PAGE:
Why do you think a magic portal to a magic realm is powerless to the effect of gravity and water pressure?
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>>76945987

If this is D&D, there is no "down" and the Elemental Plane of Water has a nearly universal level of pressure across its entire infinite size.
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>>76951358
>And they're both frequently overcome by low level spells like Feather Fall or Levitation.
Okay and? Hate doesn’t change gravity. The assumption is that the plane of water has gravity (it literally says so in the D&D wiki) and that gate doesn’t affect gravity.
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>>76955167
Doesn't say things just spew forth from Gate either. For all we know there is a membrane that has to be intentionally crossed.
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>>76955167
Either gravity acts on all the water in the plane forcing it together until it collapses into an infinitely expanding black hole fed by the endless water supply or the plane has no gravity and all the water remains suspended at a point barring outside intervention. Which means it doesn't flow out until affected by another force.
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>>76945987
I think the water wouldn't flow out of the portal unless you were using a force to attract it. First, there's definitely no gravitational effect on the water of the plane of water while it's in the plane, because it's uniformly dense and there's no weird cosmic phenomena like it being a supermassive black hole. Second, portals in DnD generally act as membranes between realms, so the local gravittly, temperature and air pressure on your side isn't acting on the other side and also, say you open up a portal to a demiplane where there's huge wild magic energy, it has no effect on the room the portal is in. These two taken together make it almost certain that the water simply will not flow at all, except by force you put on it, and then it depends strictly on the kind of force you're applying. Any water extracted from the plane of water is suddenly subjected to the physics of your plane but all of the water still on the plane of water isn't, so you'd need to continually apply the force you're using to extract it. I imagine that's what some spells actually /do/ with the elemental planes, convert astral energy into the magical and physical forces necessary to transport and act upon substances in them.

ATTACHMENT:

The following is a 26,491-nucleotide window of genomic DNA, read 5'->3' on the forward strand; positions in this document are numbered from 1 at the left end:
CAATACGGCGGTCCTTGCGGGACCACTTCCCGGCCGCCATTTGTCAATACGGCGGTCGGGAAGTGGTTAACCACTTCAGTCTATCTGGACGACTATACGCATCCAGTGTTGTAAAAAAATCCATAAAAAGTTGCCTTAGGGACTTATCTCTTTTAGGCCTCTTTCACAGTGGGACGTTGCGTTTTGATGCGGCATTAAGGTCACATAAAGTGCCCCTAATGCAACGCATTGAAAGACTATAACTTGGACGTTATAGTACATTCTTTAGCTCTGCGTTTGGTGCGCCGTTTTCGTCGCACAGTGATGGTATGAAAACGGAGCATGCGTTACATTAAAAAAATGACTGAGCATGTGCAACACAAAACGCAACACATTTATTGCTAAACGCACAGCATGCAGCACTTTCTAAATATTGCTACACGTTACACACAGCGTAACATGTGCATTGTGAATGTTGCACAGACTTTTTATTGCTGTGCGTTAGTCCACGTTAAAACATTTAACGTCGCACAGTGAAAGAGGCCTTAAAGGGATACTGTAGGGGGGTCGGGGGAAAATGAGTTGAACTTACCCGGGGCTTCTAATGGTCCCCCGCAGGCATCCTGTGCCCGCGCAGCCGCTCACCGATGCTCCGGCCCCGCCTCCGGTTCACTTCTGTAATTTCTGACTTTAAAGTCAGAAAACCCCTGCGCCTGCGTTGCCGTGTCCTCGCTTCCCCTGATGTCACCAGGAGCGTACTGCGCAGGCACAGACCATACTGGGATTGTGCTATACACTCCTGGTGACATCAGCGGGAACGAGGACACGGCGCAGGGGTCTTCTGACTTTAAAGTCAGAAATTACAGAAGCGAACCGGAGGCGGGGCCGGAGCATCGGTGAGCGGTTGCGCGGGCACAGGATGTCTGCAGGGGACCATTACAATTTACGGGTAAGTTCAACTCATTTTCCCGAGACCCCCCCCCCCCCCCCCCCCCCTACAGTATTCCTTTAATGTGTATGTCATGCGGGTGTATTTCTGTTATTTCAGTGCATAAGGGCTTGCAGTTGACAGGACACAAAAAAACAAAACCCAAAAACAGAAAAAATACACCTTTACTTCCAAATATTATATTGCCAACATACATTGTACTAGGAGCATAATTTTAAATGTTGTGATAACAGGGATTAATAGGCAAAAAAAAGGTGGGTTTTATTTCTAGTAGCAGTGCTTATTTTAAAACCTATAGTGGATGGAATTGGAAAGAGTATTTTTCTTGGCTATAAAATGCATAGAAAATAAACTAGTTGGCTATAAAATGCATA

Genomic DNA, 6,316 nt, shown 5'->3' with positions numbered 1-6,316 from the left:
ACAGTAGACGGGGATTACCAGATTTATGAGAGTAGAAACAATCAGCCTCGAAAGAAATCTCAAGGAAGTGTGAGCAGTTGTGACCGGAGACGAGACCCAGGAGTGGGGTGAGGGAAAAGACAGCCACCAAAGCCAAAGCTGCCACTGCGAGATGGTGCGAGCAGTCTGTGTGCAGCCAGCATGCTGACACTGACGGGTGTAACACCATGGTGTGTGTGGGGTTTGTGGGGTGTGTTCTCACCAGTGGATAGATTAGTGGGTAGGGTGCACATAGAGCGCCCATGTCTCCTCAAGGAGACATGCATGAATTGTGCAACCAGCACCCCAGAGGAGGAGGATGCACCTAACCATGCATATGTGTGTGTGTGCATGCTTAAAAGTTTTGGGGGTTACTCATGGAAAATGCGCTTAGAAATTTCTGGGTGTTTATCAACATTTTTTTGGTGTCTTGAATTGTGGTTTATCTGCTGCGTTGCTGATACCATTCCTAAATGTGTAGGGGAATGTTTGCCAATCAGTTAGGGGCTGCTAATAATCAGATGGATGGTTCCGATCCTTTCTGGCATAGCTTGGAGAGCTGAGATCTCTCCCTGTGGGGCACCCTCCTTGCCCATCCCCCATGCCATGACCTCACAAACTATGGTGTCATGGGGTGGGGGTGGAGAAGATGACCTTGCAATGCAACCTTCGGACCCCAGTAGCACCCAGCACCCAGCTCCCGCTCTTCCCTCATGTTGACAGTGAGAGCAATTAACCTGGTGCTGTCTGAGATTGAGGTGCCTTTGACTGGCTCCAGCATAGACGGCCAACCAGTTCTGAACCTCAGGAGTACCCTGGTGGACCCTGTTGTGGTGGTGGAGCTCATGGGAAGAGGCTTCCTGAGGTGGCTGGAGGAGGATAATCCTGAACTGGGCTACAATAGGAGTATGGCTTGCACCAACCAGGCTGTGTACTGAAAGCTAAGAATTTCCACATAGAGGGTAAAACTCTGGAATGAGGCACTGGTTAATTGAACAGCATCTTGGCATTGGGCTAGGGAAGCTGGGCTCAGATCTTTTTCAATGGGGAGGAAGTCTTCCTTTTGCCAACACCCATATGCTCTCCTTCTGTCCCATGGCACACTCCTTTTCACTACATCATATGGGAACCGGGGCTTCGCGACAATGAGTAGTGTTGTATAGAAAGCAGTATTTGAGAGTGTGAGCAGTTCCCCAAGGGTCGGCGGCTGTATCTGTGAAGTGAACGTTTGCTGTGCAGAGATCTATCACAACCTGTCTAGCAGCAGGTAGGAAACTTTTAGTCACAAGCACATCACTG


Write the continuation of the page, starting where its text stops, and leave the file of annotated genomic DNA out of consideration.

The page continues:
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>>76945987

Of course, unless you're playing GURPS all you need to know is "water comes out fast".
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>>76945987
At 1000 miles down, the water coming out of that portal would be akin to a highly-pressurized tidal wave. anyone directly in front of it would most likely have all of their flesh peeled off their bones in an instant, and the room would fill up with water mere seconds after that. Depending on the structure, the room itself could be destroyed, as until the pressure equalizes a LOT of water is going to come out of that portal VERY fast - 1000 miles is a FUCKload of pressure - assuming you open this theoretical portal at the bottom of a 3-floor dungeon, everything on the bottom floor (including you) is dead, and anything on the other two floors is gonna need to swim. If the portal isn't closed the dungeon will become the source of a new river.